Monday, July 30, 2012

POSAS (Lawrence Fajardo, 2012)

Like a visual motif threading the film, the camera fixes on these ministerial words on the sides of patrol cars, on the walls of a police precinct: to serve and to protect. Transpiring in a matter of a day, Lawrence Fajardo’s crime thriller, Posas, demonstrates the terrible irony of such a fighting cry. It begins with the commission of one petty crime and ends disturbingly with a terrible mug shot of a well-entrenched culture of higher crime and corruption. At film’s end, who gets served and protected gets unmasked yet again in a society where law is no deterrent but, paradoxically, an expedient that serves the unscrupulous.

It all starts with the simple theft of a cell phone in Quiapo. A pickpocket operating in the vicinity, Jestoni Biag, is caught red-handed and identified by his victim. At this point, the police procedural unfolds with the customary manner of the genre, from the finger-printing of the suspect to his moment at the fiscal’s office. But as the proceedings wear on, the brutalization of the petty thief takes hold. The thief’s denials are easy pickings for the brutal police who force a confession out of him. The police secure him his pardon, but not before utter pain, not before anguish, not before a Faustian bargain for his soul.

If nothing else, Posas depicts the pecking order of crime and corruption: from the street-level thief to the fence to the police to the unseen voices on the phones. The entrenched nature of this breeding ground for crime ought to be a chilling proposition but the treatment by Fajardo is sadly too impressionistic and epidermal. Instead of enlarging on his stories, he sometimes gets caught up in the improvisational skills brought in by his actors. He seems to be aiming for a documentary immediacy, although it is bound to pale in comparison to, say, the rawness of TV Patrol.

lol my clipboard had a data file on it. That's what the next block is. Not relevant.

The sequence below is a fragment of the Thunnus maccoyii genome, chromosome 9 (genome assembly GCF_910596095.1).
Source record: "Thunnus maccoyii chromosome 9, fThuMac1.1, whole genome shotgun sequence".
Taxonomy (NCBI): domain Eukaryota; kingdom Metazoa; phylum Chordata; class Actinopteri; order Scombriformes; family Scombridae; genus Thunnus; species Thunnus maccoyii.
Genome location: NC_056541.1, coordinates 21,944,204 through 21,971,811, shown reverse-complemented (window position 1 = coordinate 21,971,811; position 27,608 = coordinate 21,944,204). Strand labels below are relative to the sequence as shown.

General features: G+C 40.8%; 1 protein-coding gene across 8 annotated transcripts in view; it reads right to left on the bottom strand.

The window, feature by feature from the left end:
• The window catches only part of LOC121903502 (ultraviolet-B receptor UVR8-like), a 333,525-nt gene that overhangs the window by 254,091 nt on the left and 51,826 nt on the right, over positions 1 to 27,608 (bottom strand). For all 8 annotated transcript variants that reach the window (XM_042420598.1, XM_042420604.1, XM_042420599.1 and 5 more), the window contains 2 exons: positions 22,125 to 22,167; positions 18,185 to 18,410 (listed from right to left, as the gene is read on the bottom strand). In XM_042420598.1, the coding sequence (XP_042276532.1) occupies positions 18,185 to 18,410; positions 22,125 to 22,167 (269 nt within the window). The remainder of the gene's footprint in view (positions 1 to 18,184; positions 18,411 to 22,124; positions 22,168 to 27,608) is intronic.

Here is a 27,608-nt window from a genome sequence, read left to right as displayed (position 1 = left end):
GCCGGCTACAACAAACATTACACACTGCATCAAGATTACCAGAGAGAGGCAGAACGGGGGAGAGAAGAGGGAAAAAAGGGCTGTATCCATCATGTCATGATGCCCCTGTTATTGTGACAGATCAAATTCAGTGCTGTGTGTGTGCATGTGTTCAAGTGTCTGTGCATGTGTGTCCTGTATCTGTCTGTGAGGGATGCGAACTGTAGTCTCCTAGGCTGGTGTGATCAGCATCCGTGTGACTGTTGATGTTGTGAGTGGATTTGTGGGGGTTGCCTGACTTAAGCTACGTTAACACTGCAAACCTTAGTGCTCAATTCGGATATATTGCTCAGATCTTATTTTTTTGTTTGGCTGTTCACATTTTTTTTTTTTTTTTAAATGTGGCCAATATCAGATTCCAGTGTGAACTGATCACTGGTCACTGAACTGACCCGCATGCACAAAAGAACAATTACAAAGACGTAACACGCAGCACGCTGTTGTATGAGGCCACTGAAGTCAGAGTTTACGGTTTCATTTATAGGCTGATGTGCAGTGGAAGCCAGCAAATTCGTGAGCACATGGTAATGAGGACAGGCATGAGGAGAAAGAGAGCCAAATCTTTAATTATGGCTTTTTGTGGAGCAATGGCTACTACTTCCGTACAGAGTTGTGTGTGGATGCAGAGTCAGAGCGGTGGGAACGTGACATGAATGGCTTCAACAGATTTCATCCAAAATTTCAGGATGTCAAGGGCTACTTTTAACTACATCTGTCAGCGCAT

But that is not to say that the film has failed in his purpose. Although most of this material is mundane knowledge, it has its moments. For one, there is an almost imperceptible rearing of ugly heads here: corruption almost sneaks up on us. What might start as a routinary questioning of the suspect turns gradually into obscene dehumanization. What might seem like a complaisant handling of a pretty victim’s case, turns out to be an insidious ploy by the police all along: a calculated act of evil that is too practiced and fluid not to achieve its ends.

Fajardo also contributes to this genre the psychology of the criminal. Like the corrupt policemen around him, he is getting adapted to the technicalities of the law. He latches on to the loopholes, and even his family starts to reason like him. But as pecking orders go, he remains the bottom feeder. Posas, then, retells the tragedy of the small fry who at the end of the day will get the bad end of it. And here as in real life, he fails to get his day in the sun. Instead, he must suffer the ultimate loss of his soul. Here as in real life, he must reside in the shadows of the bigger and monstrous forces who manipulate and circumvent the law.   

Title in English: Shackled   

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